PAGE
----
Whether he considers himself a journalist or not, Holder has had some journalistic successes. He shared an NC Press Award for investigative reporting with Daniel Bayer (who occasionally contributes to this publication) in 2002 for a series on Asian massage parlors.
Holder said he agreed to testify in court against the massage parlor operators, while staff members at the newspaper avoided testifying with the assistance of the NC Press Association.
“As much as I would have liked to get out of testifying, the Press Association did not do anything to help me and I had to go to court,” he wrote in his blog. “That event clearly defines my freelance position. I am much more a Superman than a Clark Kent.”
Never in his career has Holder held himself up as a traditional reporter.
“Y’all go to college and do internships to learn this,” he said on Monday. “I cut my teeth doing high-speed chases with the operators of the massage parlors on Lee Street – and they were chasing me.
Holder also made some enemies at the Peacemaker, including Sieber. The now-retired editor described Holder as a “loose cannon” who was unwilling to accept any criticism and who once threatened to beat him up.
“It was almost as if he was a detective using the Peacemaker as an excuse rather than a reporter working on a story,” Sieber said.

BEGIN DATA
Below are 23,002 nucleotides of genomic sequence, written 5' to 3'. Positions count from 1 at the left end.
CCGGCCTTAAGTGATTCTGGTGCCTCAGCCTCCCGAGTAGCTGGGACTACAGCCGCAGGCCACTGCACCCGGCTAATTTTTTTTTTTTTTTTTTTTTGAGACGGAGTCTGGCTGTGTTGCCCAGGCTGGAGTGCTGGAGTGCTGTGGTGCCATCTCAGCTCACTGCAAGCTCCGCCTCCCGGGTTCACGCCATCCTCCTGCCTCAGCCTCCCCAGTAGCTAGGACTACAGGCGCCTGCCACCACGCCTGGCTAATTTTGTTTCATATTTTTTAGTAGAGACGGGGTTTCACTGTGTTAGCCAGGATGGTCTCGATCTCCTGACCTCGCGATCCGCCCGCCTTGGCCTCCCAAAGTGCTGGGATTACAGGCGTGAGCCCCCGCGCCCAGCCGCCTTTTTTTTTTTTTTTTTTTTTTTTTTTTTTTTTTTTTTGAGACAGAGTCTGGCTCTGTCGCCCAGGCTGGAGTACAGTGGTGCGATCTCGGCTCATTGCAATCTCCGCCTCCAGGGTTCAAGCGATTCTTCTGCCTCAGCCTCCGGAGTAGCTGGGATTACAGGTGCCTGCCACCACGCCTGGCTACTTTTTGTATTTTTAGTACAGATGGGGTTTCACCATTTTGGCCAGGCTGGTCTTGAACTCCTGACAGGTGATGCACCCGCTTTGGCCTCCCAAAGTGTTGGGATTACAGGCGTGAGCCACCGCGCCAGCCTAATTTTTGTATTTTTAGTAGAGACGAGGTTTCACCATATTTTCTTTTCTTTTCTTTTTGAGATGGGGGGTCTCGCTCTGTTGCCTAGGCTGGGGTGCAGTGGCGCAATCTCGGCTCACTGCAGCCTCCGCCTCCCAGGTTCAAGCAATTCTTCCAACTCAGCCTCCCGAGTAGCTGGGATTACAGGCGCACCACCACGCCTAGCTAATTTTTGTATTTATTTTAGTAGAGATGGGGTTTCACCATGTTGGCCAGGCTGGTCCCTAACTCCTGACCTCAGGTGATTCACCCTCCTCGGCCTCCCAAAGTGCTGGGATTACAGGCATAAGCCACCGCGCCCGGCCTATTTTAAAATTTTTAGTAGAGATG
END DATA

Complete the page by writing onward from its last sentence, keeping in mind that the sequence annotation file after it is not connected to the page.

Holder denied that he ever threatened Sieber, but he did acknowledge that he threatened to beat up a subsequent news editor at the paper. He said the Peacemaker refused to run his story about the Game Time Lounge because Joe Williams, a prominent African American lawyer who represented Otis Dunlap, objected to it.
Asked about the allegation that the story was killed after Williams expressed concern, Kilimanjaro said, “No, no.”
Although Holder defended himself against allegations of journalistic malpractice, he did express some remorse about wearing the wire to the meeting with Dunlap. Holder said the meeting did not yield any important information, and that he eventually developed a friendship with Dunlap.
In his blog post, Holder said the police wired him up in a parking lot and that Dunlap drove past while Sanders connected the wires. During their conversation, Dunlap said he knew firefighters but no police officers and offered no fodder for Sanders’ case against Greensboro police Officer Julius Fulmore, one of the targets of the special intelligence investigation.
During the conversation Holder received a call from Officer Mike Toomes.
“So, not only did I get wired in a parking lot and spotted by the person of interest,” Holder wrote, “but the police were also calling me during our chat. By this time I was getting a little pissed with the whole thing and suggested to Otis [Dunlap] we step outside and finish our conversation.”
Holder said he maintained a friendship with Dunlap after his collaboration with the police, but never told his source that he wore a wire during the investigation into the Game Time Lounge.
“Me and my wife talked about it,” Holder said. “She said, ‘Ben, you’ve got to talk to Otis.’ I said ‘I know, I know.’ Was it cowardly on my part to not tell Otis? Yes. Insignificant also. It wouldn’t have affected our relationship.”